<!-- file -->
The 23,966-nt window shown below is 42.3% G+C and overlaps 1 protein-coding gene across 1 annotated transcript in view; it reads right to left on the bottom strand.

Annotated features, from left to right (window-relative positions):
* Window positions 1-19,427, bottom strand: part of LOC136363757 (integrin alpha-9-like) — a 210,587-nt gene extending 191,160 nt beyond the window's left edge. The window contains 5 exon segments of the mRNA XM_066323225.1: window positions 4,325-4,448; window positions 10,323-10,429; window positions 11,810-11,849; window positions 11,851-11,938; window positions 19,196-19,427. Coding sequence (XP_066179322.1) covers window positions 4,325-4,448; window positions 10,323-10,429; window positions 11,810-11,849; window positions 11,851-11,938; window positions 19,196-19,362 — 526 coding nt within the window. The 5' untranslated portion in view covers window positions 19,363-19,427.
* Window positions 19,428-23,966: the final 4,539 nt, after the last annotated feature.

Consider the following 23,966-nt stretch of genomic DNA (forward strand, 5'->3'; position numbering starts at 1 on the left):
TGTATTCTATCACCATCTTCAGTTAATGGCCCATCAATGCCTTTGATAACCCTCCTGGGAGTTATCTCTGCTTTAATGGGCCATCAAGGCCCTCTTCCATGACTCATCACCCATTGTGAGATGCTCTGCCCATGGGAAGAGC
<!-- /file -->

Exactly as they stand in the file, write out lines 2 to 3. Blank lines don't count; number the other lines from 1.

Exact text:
Annotated features, from left to right (window-relative positions):
* Window positions 1-19,427, bottom strand: part of LOC136363757 (integrin alpha-9-like) — a 210,587-nt gene extending 191,160 nt beyond the window's left edge. The window contains 5 exon segments of the mRNA XM_066323225.1: window positions 4,325-4,448; window positions 10,323-10,429; window positions 11,810-11,849; window positions 11,851-11,938; window positions 19,196-19,427. Coding sequence (XP_066179322.1) covers window positions 4,325-4,448; window positions 10,323-10,429; window positions 11,810-11,849; window positions 11,851-11,938; window positions 19,196-19,362 — 526 coding nt within the window. The 5' untranslated portion in view covers window positions 19,363-19,427.